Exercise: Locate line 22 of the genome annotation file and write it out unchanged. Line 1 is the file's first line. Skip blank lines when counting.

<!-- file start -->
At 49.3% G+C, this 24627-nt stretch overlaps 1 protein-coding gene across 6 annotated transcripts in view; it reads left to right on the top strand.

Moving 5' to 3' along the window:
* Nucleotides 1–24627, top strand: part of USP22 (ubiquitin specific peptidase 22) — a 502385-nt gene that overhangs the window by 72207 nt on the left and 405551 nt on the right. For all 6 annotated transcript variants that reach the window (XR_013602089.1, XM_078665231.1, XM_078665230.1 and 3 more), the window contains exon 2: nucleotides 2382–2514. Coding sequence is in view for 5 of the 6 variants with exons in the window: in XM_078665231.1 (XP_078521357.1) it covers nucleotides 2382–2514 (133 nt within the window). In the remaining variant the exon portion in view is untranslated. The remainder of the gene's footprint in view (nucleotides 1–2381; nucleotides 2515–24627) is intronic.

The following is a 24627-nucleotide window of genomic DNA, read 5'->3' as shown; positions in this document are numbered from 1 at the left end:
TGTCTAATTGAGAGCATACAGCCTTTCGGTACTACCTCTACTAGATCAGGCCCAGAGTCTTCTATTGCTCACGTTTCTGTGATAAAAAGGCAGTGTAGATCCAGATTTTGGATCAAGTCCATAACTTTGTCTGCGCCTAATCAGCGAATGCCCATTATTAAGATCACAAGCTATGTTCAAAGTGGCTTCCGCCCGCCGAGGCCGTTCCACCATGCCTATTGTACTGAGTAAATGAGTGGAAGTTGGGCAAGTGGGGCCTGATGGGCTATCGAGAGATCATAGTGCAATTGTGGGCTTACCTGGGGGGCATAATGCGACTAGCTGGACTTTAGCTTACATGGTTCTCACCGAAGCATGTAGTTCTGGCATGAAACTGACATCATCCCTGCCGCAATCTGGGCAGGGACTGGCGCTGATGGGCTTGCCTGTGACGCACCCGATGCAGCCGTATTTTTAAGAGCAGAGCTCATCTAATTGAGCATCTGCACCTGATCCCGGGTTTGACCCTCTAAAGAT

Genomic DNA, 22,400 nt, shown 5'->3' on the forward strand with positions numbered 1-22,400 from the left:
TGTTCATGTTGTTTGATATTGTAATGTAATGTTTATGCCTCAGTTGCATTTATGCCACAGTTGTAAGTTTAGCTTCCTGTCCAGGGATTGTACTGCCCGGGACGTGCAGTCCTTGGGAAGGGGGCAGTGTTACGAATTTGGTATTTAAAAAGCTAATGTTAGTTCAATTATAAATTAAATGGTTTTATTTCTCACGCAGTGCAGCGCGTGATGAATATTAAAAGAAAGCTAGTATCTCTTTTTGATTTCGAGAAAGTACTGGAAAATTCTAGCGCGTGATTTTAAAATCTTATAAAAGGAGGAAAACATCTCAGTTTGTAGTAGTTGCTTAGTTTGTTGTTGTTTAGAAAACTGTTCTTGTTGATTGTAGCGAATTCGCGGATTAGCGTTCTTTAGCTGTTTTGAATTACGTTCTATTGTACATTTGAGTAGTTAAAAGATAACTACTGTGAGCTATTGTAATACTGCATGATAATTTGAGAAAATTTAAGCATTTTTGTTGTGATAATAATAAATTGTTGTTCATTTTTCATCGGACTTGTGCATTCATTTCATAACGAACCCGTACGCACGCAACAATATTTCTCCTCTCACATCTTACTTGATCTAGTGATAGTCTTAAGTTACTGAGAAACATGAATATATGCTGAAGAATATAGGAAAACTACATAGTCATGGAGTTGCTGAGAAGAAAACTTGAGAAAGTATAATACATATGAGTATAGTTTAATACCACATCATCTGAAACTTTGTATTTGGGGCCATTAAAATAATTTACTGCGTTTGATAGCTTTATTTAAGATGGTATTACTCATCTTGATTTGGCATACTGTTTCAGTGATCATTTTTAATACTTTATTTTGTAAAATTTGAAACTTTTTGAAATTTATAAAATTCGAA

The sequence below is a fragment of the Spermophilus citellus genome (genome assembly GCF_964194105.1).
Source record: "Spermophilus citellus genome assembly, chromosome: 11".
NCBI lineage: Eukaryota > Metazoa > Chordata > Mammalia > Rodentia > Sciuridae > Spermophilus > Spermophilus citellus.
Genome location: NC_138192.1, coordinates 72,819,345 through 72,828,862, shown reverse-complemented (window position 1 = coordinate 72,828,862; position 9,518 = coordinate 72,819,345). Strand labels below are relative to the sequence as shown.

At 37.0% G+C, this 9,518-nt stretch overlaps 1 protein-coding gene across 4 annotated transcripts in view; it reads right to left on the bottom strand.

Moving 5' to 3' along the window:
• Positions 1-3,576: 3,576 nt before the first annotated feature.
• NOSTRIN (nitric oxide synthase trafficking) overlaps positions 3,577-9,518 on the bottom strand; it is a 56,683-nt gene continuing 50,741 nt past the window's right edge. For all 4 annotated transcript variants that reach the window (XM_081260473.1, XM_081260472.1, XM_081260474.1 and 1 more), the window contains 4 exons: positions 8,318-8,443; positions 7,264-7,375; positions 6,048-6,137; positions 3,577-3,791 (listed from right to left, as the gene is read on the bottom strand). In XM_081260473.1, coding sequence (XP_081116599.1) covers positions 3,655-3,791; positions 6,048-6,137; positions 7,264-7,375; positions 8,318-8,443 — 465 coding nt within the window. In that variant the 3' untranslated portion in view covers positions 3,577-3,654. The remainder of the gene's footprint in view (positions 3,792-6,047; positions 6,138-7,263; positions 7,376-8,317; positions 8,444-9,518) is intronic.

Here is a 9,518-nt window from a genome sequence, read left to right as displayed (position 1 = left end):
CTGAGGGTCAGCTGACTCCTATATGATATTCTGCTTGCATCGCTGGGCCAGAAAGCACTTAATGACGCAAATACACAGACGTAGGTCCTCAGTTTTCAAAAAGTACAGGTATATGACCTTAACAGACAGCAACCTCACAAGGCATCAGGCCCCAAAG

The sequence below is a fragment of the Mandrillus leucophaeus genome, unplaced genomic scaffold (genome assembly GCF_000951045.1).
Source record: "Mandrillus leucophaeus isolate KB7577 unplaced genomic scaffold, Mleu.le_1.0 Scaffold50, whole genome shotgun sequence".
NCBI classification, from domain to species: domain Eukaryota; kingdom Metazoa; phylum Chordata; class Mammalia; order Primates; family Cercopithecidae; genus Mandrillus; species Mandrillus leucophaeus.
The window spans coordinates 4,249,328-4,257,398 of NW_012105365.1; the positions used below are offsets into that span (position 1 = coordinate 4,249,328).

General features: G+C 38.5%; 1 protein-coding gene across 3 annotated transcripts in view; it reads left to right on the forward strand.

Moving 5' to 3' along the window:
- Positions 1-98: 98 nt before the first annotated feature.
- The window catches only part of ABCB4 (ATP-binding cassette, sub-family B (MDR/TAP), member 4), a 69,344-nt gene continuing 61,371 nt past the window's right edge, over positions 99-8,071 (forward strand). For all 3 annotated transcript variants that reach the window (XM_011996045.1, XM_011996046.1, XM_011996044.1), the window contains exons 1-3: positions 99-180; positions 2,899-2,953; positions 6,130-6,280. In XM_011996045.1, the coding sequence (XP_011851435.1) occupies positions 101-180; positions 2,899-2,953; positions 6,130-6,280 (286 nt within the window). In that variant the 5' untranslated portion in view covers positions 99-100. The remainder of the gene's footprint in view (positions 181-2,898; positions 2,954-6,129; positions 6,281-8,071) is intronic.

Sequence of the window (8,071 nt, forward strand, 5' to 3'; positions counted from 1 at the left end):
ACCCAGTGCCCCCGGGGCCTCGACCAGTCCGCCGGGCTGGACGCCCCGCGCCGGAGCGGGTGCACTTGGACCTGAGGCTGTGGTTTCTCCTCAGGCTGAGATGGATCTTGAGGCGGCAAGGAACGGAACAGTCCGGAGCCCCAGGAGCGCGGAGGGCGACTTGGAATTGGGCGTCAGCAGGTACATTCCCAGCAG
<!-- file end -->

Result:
General features: G+C 38.5%; 1 protein-coding gene across 3 annotated transcripts in view; it reads left to right on the forward strand.